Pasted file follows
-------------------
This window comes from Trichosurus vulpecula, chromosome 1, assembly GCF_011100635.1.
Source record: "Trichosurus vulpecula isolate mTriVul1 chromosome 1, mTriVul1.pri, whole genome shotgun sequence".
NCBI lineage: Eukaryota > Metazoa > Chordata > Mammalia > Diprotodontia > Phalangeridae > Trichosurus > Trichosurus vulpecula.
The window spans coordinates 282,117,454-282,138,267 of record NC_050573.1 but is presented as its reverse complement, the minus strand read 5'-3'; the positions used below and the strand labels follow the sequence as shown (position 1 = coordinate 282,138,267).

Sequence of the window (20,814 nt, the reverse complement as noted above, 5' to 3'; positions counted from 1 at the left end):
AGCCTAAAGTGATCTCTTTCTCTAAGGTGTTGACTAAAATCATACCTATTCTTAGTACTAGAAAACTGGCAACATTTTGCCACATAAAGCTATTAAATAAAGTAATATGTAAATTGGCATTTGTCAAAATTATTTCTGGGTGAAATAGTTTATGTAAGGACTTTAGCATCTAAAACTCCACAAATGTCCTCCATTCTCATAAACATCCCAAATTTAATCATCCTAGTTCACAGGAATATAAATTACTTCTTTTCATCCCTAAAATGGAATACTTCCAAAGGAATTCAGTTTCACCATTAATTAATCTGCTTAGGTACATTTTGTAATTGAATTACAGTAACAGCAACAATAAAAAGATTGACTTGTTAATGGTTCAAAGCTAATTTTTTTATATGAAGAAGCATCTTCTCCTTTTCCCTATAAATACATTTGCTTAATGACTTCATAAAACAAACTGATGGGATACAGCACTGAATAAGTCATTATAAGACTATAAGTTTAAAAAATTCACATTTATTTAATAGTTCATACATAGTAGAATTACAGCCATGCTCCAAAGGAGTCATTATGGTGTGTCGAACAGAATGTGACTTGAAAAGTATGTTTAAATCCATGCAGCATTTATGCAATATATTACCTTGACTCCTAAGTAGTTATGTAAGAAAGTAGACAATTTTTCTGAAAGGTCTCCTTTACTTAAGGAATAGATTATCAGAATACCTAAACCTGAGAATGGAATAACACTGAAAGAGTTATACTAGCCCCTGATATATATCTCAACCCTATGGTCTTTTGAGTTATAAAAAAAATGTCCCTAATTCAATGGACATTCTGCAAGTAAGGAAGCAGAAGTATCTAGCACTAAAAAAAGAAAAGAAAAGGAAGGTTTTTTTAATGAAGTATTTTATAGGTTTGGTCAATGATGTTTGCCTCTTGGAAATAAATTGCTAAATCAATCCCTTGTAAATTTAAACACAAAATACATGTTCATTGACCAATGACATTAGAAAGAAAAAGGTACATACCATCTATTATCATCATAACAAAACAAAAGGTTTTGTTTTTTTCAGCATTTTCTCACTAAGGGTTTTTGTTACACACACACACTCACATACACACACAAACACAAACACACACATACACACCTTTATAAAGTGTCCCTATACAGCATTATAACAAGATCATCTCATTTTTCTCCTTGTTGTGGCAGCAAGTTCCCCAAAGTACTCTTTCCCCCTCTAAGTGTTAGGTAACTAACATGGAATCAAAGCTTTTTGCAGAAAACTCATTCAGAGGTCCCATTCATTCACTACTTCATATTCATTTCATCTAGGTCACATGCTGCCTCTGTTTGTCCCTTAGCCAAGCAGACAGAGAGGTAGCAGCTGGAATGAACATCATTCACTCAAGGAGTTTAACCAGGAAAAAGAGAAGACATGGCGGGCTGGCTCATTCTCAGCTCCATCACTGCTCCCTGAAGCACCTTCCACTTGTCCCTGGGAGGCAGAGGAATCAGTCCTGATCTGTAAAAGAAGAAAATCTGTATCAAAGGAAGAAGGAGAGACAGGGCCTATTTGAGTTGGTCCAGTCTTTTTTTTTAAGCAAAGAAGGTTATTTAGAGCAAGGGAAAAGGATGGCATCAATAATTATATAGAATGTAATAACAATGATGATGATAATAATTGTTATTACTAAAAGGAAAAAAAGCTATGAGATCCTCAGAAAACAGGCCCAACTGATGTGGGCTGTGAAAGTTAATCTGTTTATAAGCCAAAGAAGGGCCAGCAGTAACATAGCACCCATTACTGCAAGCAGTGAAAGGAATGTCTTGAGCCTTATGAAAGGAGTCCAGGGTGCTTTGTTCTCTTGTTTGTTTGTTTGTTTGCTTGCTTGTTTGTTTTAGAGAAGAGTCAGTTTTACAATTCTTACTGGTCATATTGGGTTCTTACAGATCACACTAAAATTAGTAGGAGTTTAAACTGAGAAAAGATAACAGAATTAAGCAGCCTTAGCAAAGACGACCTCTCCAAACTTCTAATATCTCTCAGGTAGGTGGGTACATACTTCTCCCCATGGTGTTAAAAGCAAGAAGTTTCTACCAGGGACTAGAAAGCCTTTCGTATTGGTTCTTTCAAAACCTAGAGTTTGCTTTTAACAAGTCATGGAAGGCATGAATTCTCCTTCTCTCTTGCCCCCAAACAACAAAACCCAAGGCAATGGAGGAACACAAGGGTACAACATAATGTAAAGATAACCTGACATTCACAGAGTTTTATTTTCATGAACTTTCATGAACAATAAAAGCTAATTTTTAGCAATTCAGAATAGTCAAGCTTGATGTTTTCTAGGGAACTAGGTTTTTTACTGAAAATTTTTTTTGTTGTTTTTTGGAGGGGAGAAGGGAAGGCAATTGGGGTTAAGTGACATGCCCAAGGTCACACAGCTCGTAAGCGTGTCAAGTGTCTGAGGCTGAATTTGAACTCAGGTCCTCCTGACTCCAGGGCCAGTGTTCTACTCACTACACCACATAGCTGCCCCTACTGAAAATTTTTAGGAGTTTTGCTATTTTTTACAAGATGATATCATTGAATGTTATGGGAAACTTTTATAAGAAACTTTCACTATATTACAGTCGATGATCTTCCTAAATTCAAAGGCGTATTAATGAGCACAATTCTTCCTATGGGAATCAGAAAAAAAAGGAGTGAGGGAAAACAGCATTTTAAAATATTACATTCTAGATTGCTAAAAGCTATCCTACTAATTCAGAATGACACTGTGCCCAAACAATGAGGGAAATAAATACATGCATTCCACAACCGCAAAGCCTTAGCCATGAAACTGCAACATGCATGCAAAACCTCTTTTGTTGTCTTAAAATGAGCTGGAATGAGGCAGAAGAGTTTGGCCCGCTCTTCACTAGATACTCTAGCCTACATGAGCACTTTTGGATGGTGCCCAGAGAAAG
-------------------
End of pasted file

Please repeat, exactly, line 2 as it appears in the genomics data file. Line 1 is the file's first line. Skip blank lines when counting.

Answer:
Source record: "Trichosurus vulpecula isolate mTriVul1 chromosome 1, mTriVul1.pri, whole genome shotgun sequence".